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Located in special rooms of considerable historical interest in the School’s 14th century Abbey Gateway, we develop pupils' awareness of how past events have shaped the present, and created the world we live in today. We ensure that our pupils can think for themselves by exposing them to a wide range of contemporary sources and historical interpretations in each year group. This is reflected in our own award-winning journal, the Gateway Chronicle, which is published annually. It is researched, written, and edited by a dedicated team of pupils across all year groups.

Read the latest Gateway Chronicle here

The History Department aims for innovation, relevance, and diversity. We want each pupil to see both themselves and their current world in the material that they learn. As such, history at St Albans School equips pupils with not just knowledge of the past, but also tools for understanding and shaping the future.

In the First and Second Forms (Years 7 and 8), we explore medieval and early modern history, situating England alongside wider European and world events. Fundamental British values are conveyed through our exploration of monarchy, the development of the rule of law, and the rise of parliamentary power in the 17th century. We also ensure that pupils appreciate their immediate locale with an exploration on medieval St Albans. This unit is complemented by a tour of the city, where pupils discover the School’s connections to King John, the Peasants’ Revolt, and the Black Death. At the end of each year, pupils visit Dover Castle and Hampton Court Palace respectively, where they are entertained by guides in costume and see their studies come to life. Beyond medieval Europe, our pupils study the history of the Silk Roads and various African Kingdoms; we believe this learning helps to challenge colonialist historical narratives, and encourages our pupils to consider the subjectivity inherent to any account of historical events.

Both teaching and learning in the Third Form (Year 9) upwards are entirely paperless, with all work being set, completed, and marked on OneNote. Gone are the days of faded photocopies. Instead, pupils can now view 3D reconstructions of buildings, embed YouTube videos within their class notes, and zoom in on political cartoons to understand their full meaning. This is particularly useful in the Third Form, where the curriculum shifts to the nineteenth and twentieth centuries. We explore the First World War alongside a study of the rise of Hitler and the Holocaust. In the spring term, pupils learn about the British Empire and explore how past migration has shaped modern society. To gain a better understanding of contemporary conflicts, pupils complete the year with an independent research project on the emergence of the USSR and the various Cold War crises that shaped the second half of the 20th century.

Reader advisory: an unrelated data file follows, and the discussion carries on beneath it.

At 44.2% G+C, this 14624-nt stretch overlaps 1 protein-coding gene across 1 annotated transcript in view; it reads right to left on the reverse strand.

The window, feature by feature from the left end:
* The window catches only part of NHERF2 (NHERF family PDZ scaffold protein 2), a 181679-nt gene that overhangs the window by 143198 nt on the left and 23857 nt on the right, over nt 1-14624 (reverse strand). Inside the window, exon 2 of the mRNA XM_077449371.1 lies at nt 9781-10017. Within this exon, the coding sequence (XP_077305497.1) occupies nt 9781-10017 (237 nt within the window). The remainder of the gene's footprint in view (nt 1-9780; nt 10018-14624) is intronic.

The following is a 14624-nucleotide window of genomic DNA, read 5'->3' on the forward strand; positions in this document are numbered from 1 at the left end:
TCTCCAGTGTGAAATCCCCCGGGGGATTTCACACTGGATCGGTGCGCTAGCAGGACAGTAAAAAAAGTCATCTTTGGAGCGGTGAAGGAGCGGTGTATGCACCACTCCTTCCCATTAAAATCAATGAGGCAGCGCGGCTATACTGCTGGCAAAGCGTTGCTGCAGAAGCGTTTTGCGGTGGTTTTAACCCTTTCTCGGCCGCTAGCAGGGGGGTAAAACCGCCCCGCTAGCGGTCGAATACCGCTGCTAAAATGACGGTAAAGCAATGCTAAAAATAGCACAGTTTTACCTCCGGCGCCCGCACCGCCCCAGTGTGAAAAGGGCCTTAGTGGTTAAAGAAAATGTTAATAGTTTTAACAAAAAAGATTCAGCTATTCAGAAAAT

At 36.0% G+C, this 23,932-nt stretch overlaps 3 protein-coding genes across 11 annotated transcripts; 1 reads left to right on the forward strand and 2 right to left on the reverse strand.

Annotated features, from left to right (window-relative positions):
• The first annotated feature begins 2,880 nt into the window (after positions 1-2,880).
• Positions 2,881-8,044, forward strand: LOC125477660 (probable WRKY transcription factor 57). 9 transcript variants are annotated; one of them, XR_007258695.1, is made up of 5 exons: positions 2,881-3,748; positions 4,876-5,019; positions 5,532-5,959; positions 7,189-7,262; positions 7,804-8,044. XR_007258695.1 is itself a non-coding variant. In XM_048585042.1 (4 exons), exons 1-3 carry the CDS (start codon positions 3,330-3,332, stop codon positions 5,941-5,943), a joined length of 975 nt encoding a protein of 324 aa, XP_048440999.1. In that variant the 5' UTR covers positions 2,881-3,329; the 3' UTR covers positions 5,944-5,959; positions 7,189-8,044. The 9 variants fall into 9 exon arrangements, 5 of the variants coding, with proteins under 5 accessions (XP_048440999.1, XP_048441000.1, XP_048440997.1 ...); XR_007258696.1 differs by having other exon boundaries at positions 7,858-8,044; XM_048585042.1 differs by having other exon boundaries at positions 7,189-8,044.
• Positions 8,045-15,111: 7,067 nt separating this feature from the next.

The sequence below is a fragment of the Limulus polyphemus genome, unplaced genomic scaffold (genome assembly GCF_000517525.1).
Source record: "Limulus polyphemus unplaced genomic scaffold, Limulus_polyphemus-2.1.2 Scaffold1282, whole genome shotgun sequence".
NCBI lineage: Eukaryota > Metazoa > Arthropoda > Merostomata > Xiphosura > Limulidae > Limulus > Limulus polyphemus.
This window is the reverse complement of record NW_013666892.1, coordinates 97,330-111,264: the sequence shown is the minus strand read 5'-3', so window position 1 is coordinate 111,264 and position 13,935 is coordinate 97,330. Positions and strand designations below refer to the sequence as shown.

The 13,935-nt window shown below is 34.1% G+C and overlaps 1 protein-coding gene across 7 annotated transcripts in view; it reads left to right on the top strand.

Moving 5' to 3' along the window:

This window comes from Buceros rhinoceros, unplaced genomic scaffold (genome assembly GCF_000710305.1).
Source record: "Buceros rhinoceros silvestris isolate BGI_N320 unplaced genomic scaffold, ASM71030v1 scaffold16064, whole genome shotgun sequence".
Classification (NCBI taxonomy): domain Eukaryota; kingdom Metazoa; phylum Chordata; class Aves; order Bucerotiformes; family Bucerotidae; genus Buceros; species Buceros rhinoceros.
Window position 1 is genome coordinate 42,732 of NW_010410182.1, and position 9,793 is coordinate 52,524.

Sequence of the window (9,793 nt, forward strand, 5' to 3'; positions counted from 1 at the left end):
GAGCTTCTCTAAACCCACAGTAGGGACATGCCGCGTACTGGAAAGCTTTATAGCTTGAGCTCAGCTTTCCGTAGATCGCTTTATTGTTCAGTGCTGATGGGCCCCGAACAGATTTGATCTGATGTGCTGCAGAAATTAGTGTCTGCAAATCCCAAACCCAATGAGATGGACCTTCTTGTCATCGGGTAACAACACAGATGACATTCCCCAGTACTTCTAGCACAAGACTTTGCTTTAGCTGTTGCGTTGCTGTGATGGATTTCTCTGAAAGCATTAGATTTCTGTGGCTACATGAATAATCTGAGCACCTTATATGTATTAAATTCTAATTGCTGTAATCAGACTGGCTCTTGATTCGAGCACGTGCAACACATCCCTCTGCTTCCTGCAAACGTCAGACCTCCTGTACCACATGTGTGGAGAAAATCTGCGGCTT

A significant number of pupils then opt to continue the study of History at GCSE level. We follow the AQA syllabus and the pathway we have chosen through this course enables students to embark on a comprehensive study of various topics, including: Conflict & Tension, 1918-1939; Tsardom to Communism, 1894-1945; Elizabethan England, c.1568-1603; and Britain: Health & The People, c.1000-Present. Exploring topics with such a broad chronological and geographic scope helps pupils to develop into impressive historians and prepares them for the demands of A Level History. This is furthered by the inclusion of depth, breadth, source, and interpretation questions across the two exam papers. These question types also feature regularly in lessons to help pupils develop the key skills required within history and the wider world.

At A Level, pupils embark on a study of 20th century history, focusing on Britain: 1918-1997 for Paper 1, alongside the USA: 1955-1992 for Paper 2. As well as including the economic and political histories, students also appreciate the struggle to achieve civil rights for various minority groups such as women, LGBTQ+ groups, American Indians, and other ethnic minorities. This is contrasted with a cultural strand, where the histories of music, film, television, and fashion come to the fore. Thereafter, pupils are offered a choice of topics for Paper 3. Some choose to explore the medieval world through the study of the Lancastrians & Yorkists: 1445-1509, while others opt for a study of the witchcraze in Britain, Europe, and North America between c.1580-1750. These two units are supported with visits to London and Edinburgh respectively. Like the GCSE course, the chronological and geographic scope that we cover ensures that pupils are prepared for the demands of reading history at university, which many go on to do.